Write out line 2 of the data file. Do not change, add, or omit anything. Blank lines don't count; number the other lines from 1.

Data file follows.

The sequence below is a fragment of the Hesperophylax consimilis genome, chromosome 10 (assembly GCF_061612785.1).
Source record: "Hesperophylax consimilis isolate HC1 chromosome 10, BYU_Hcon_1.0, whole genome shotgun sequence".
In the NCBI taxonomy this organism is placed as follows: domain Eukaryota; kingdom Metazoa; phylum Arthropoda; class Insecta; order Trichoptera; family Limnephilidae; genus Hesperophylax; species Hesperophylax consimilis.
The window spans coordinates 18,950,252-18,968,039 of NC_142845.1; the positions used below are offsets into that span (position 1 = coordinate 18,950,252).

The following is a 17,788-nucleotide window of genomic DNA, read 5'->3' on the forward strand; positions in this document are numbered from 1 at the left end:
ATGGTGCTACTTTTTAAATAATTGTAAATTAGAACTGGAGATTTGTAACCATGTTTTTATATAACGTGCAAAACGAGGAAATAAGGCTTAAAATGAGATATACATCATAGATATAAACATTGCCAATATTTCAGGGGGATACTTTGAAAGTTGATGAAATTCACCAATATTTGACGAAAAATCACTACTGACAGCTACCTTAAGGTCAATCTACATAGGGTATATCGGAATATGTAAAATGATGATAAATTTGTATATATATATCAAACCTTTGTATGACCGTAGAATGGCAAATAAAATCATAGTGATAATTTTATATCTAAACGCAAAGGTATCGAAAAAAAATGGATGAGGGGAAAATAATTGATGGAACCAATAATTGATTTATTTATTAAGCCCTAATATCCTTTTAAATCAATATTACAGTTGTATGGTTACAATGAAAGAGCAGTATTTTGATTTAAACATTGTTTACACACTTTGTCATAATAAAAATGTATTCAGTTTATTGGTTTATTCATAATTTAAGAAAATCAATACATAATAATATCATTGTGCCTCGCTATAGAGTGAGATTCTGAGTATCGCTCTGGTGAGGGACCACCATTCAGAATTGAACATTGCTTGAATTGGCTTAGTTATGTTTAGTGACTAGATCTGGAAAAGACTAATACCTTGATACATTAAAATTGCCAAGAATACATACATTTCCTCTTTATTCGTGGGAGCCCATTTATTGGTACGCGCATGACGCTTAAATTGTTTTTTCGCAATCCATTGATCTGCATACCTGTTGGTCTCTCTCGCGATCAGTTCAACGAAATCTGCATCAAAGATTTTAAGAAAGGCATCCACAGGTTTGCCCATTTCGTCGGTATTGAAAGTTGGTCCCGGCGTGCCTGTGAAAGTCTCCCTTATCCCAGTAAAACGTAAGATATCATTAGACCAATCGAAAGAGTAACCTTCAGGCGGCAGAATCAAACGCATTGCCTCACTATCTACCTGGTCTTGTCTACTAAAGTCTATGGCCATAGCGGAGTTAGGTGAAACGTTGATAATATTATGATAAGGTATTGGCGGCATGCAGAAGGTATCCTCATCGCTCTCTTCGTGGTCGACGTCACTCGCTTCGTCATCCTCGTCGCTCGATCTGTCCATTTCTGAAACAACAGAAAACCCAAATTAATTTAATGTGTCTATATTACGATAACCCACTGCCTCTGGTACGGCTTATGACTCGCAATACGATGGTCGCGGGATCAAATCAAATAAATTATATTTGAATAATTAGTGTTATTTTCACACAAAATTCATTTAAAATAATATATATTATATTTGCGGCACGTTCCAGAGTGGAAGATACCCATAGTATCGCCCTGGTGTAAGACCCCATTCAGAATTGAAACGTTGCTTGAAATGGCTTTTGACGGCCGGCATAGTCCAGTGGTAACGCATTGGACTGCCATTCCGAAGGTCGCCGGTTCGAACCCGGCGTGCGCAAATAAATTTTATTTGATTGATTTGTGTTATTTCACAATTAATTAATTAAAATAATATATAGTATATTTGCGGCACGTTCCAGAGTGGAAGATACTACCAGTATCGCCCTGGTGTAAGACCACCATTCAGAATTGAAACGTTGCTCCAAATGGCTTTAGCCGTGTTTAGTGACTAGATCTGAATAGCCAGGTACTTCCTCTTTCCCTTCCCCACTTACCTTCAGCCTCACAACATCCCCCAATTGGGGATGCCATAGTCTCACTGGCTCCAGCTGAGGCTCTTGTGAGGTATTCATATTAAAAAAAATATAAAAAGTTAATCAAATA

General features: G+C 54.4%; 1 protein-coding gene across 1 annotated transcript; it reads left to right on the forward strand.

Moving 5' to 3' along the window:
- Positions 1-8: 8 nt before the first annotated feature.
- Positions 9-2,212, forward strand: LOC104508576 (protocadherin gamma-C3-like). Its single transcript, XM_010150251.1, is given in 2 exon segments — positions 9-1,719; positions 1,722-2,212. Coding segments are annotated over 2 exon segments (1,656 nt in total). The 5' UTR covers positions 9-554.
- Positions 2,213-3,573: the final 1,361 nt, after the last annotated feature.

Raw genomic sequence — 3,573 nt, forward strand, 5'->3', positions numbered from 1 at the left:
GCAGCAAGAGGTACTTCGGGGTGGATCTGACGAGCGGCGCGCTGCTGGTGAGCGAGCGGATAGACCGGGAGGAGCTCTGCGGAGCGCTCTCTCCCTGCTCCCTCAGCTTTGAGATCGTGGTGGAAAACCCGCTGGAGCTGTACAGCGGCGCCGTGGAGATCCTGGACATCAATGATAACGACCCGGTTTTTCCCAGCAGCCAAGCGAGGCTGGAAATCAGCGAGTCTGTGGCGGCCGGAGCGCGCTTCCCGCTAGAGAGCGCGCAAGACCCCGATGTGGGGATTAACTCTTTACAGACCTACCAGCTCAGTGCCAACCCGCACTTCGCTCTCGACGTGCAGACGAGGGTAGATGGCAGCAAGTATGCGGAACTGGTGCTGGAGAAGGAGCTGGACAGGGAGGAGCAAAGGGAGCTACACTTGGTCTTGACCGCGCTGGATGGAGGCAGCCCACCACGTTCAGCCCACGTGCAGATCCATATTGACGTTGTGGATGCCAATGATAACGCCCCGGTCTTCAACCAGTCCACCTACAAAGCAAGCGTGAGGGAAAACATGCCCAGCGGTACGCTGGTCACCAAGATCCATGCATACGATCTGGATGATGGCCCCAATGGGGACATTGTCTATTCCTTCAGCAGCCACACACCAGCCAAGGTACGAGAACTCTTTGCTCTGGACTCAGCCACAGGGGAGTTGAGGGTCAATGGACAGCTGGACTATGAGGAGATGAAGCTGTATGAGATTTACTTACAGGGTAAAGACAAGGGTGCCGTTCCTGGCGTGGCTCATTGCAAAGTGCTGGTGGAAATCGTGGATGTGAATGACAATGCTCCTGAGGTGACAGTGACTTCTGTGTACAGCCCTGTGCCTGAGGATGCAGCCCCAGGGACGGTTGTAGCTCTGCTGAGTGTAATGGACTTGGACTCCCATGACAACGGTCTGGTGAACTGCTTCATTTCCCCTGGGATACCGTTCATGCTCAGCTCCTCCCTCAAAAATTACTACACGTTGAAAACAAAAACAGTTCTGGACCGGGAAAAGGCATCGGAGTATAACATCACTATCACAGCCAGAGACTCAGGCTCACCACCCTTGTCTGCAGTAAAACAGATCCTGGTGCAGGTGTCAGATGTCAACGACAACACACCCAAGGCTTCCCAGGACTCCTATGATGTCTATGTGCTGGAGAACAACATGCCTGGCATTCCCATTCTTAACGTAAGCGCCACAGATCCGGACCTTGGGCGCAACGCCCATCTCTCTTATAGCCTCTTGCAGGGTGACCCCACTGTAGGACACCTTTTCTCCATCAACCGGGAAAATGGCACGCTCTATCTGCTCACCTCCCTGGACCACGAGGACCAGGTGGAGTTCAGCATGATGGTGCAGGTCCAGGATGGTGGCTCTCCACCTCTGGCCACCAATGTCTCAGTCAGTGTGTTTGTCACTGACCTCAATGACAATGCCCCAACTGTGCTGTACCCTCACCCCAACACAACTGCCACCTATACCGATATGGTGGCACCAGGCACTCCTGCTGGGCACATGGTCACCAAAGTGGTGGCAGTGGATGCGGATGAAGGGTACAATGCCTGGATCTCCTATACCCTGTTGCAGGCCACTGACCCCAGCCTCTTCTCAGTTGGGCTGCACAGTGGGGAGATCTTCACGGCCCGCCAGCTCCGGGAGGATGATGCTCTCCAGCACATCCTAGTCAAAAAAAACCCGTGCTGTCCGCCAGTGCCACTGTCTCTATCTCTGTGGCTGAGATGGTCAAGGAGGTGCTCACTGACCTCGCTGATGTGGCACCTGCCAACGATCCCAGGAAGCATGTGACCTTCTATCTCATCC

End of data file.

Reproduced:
Source record: "Hesperophylax consimilis isolate HC1 chromosome 10, BYU_Hcon_1.0, whole genome shotgun sequence".